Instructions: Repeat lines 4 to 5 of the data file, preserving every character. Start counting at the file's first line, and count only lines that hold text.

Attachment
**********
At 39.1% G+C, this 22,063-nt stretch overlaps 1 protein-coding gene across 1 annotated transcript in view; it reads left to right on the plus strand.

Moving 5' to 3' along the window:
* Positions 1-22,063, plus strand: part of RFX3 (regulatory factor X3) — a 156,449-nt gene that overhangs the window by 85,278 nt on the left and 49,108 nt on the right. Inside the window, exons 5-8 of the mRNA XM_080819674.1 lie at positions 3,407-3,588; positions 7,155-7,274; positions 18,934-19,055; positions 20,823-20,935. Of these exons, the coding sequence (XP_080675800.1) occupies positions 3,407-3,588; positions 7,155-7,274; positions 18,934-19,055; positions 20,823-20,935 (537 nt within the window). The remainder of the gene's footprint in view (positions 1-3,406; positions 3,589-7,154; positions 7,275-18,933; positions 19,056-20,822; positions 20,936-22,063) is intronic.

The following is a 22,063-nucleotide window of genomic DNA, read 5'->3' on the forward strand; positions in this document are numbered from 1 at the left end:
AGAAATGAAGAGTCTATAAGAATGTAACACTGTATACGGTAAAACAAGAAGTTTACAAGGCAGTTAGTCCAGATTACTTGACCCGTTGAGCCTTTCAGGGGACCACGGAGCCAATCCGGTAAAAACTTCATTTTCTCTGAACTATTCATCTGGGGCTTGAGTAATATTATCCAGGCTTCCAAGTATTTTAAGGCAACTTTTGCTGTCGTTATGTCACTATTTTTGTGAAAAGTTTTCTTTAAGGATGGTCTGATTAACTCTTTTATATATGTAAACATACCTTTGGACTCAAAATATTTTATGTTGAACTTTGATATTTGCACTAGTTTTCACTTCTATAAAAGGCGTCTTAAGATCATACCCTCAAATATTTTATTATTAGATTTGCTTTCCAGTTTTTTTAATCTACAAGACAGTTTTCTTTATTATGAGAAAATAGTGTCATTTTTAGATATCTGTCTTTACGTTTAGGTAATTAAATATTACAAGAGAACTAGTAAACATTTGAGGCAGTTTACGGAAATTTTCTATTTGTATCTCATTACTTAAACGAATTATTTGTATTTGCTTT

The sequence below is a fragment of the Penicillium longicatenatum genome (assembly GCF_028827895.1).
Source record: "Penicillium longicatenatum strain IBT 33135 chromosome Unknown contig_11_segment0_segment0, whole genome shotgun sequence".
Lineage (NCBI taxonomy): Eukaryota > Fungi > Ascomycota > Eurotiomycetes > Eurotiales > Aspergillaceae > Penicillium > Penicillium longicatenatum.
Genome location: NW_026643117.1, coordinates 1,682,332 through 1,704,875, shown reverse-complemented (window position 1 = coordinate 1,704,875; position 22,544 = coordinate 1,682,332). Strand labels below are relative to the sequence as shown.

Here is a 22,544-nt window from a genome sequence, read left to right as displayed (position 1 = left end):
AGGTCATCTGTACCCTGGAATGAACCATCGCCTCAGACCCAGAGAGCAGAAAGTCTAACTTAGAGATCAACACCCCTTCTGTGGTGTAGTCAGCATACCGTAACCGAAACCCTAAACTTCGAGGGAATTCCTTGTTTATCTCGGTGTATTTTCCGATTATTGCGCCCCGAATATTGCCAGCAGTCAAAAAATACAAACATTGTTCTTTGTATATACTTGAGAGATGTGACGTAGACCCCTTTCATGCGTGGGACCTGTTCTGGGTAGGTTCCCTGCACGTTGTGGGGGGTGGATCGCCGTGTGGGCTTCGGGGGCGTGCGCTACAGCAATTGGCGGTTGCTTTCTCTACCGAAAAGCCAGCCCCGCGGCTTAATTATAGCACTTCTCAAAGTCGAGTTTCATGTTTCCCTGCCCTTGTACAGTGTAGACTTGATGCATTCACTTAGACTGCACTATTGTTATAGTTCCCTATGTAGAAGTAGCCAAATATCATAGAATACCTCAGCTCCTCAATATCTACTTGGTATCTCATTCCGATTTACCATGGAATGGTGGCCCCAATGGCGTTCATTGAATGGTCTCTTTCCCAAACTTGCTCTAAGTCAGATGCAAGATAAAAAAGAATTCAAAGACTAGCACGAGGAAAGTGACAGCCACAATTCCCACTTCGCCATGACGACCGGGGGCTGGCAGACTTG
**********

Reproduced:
The following is a 22,063-nucleotide window of genomic DNA, read 5'->3' on the forward strand; positions in this document are numbered from 1 at the left end:
AGAAATGAAGAGTCTATAAGAATGTAACACTGTATACGGTAAAACAAGAAGTTTACAAGGCAGTTAGTCCAGATTACTTGACCCGTTGAGCCTTTCAGGGGACCACGGAGCCAATCCGGTAAAAACTTCATTTTCTCTGAACTATTCATCTGGGGCTTGAGTAATATTATCCAGGCTTCCAAGTATTTTAAGGCAACTTTTGCTGTCGTTATGTCACTATTTTTGTGAAAAGTTTTCTTTAAGGATGGTCTGATTAACTCTTTTATATATGTAAACATACCTTTGGACTCAAAATATTTTATGTTGAACTTTGATATTTGCACTAGTTTTCACTTCTATAAAAGGCGTCTTAAGATCATACCCTCAAATATTTTATTATTAGATTTGCTTTCCAGTTTTTTTAATCTACAAGACAGTTTTCTTTATTATGAGAAAATAGTGTCATTTTTAGATATCTGTCTTTACGTTTAGGTAATTAAATATTACAAGAGAACTAGTAAACATTTGAGGCAGTTTACGGAAATTTTCTATTTGTATCTCATTACTTAAACGAATTATTTGTATTTGCTTT